New Collaborative Research Centre at Münster University

German Research Foundation approves nine million euros for a Collaborative Research Centre on "Law and Literature"
web-oD4O9Ha6-webM.jpg<address>© DFG</address>

Good news for the University of Münster: The German Research Foundation has approved a new Collaborative Research Centre. The interdisciplinary project "Law and Literature", which is coordinated by the Departments of Philology and Law, will receive approximately nine million euros and will start on July 1.

Support on the way to a professorhsip

Advice on making applications, on stays abroad, and on funding programmes – there is a wide range of measures on offer to postdocs

At Münster University there are various offers and funding programmes that support postdocs on their way to becoming professors.

A refugee’s personality is a factor that decides how successful integration is

Psychologists show which personality traits of refugees help decide how quickly they gain a foothold in Germany.
Refugees in a language class.<address>© Adobe Stock/ Frank Gärtner</address>
© Adobe Stock/ Frank Gärtner

Refugees who are more willing to take risks, are more likely to return favours and are convinced that they have their own lives under control integrate more quickly into society. This is shown by a study by scientists from Münster University, Saarland University and the German Institute for Economic Research. The study was published in the journal "Collabra: Psychology".

Formation of the moon brought water to earth

Planetologists from Münster explain how the Earth became a habitable planet / Publication in "Nature Astronomy"
The rising Earth from the perspective of the moon<address>© NASA Goddard</address>
© NASA Goddard

As the only terrestrial planet, the Earth has a large amount of water and a relatively large moon. Both are essential for life to develop on Earth. Planetologists from Münster University have now been able to show for the first time that water came to Earth with the formation of the Moon. The results are published in the journal "Nature Astronomy".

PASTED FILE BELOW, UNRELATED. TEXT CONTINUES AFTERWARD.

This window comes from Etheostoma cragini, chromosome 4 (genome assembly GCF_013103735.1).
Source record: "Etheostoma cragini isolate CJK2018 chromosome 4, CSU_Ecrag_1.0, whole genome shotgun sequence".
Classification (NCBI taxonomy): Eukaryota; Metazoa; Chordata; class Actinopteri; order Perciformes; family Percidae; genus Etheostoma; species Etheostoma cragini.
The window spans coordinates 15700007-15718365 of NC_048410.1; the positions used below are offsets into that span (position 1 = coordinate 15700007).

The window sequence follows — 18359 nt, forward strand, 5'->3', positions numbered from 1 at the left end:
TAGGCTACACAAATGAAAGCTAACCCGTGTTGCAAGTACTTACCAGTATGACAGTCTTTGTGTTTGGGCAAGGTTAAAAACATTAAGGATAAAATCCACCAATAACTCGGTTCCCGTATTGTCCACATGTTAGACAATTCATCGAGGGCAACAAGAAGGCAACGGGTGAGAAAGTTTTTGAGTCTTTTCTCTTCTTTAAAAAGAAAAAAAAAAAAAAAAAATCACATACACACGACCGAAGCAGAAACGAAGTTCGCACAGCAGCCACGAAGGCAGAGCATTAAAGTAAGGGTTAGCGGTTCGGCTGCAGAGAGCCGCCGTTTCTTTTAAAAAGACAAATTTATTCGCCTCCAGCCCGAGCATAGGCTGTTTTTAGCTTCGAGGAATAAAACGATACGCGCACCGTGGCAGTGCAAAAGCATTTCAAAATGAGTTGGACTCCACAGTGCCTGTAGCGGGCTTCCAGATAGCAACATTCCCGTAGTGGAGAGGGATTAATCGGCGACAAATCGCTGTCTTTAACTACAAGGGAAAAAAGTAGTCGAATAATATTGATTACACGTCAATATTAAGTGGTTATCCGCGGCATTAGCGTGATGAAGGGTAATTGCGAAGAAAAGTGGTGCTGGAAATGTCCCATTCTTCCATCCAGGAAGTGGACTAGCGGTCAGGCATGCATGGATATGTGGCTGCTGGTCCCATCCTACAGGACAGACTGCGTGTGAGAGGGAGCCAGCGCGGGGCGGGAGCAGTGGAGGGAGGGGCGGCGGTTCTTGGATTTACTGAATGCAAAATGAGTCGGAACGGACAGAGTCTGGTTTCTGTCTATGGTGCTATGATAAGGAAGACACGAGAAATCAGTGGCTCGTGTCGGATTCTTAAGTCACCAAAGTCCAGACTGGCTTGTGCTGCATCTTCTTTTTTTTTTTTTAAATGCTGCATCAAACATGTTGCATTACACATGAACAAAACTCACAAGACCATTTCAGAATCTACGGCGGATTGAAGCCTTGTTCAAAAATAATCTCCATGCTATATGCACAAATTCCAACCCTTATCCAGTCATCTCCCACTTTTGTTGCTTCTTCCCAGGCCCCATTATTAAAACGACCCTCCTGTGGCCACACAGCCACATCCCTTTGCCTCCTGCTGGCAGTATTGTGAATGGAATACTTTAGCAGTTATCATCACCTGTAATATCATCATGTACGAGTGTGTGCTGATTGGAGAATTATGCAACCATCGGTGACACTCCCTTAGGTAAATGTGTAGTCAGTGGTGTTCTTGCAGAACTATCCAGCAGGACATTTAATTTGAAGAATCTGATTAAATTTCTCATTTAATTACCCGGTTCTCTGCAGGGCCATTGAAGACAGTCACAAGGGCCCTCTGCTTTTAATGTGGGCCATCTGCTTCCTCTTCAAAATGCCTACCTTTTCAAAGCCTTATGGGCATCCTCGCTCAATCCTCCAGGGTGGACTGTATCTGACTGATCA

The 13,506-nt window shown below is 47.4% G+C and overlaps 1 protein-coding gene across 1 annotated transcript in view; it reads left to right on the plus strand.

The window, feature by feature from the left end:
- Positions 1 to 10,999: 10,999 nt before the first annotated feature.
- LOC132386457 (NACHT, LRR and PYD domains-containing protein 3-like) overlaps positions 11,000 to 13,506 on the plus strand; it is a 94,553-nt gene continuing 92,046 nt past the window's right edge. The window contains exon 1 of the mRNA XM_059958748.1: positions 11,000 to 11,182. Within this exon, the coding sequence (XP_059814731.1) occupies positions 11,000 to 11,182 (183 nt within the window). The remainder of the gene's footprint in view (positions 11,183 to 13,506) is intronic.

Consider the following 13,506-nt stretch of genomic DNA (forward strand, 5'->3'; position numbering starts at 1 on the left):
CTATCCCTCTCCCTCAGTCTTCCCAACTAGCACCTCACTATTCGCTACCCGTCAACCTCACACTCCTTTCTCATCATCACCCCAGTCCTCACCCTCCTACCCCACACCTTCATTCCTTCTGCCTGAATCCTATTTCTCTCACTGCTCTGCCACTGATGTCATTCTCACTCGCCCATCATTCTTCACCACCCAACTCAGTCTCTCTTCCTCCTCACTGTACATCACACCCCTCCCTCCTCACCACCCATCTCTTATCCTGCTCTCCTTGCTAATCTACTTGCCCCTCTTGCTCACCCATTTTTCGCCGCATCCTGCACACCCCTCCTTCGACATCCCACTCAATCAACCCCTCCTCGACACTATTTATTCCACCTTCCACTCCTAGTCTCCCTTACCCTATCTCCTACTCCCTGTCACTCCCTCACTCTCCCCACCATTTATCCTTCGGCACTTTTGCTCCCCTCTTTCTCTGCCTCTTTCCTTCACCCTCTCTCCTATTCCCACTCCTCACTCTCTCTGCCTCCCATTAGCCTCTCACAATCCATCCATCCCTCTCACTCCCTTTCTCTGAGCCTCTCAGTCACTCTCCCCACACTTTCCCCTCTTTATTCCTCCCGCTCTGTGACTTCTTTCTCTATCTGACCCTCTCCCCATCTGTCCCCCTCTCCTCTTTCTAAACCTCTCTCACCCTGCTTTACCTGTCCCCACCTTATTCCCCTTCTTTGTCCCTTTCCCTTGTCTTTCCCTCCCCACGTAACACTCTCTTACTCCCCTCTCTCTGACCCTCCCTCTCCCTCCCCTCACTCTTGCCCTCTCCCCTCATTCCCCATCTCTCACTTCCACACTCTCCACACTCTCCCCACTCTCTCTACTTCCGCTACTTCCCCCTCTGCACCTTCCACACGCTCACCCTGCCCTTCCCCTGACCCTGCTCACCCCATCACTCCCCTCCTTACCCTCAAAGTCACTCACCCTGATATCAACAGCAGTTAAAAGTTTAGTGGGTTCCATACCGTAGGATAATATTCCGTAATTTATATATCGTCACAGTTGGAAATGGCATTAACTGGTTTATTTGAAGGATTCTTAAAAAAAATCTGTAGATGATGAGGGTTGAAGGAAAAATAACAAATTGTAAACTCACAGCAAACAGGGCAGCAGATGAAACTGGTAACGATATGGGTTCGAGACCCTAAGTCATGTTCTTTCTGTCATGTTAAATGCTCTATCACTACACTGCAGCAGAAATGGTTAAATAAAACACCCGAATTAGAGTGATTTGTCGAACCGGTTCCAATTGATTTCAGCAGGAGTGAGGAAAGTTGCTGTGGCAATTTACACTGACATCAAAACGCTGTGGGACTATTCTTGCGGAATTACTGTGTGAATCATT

Historian Prof. Torsten Hiltmann aims to make use of machine learning for medieval research

"By using artificial intelligence, we can make things visible which have so far been hidden"
Search for places, names and key words or phrases: If, for example, a word such as &quot;Allemaigne&quot; is entered (the medieval French word for “Germany”), the programme displays all the pages which contain the word.<address>© Screenshot of the project page Himanis</address>
© Screenshot of the project page Himanis

At first glance, medieval research and artificial intelligence seem to be a contradiction in terms. After all, historical studies and the like were long seen as being subjects greatly removed from the world of IT. However, methods such as machine learning on the part of computer programmes, which learn new things and correct themselves, open up new opportunities for historians doing research.

“Body & Brain” under one roof

German Council of Science and Humanities recommends funding for planned "Body & Brain Institute Münster"
Impression of the Body &amp; Brain Institute Münster. This is the view from Rishon-Le-Zion Ring.<address>© Nickl und Partner Architekten</address>
© Nickl und Partner Architekten

The name speaks for itself: The "Body & Brain Institute Münster" (BBIM) is not supposed to investigate diseases and their development singularly, but from the point of view of the interaction between brain and body. The joint large-scale project of the University of Münster and the Universitätsklinikum Münster (UKM) has now been recommended for funding by the German Council of Science and Humanities.

Geologists discover previously unknown region of the Earth’s mantle

The Mystery of Bermuda – Researchers explore volcanic rock / Study in "Nature"
The studied volcanic rock under the microscope: Thin section image in cross polarized light showing clinopyroxene crystals which were used to calculate water concentrations of the magma.<address>© Sarah Mazza</address>
© Sarah Mazza

Bermuda in the western Atlantic Ocean is a special terrain because it is located on the top of a 4,570 meter high extinct volcano. An international research team has now investigated the rock under Bermuda for the first time in detail geochemically. The geologists discovered a previously unknown region of the Earth's mantle. The study was published in the "Nature" journal.

German Research Foundation approves new Research Training Group

Four million euros for new programme to research into ion channels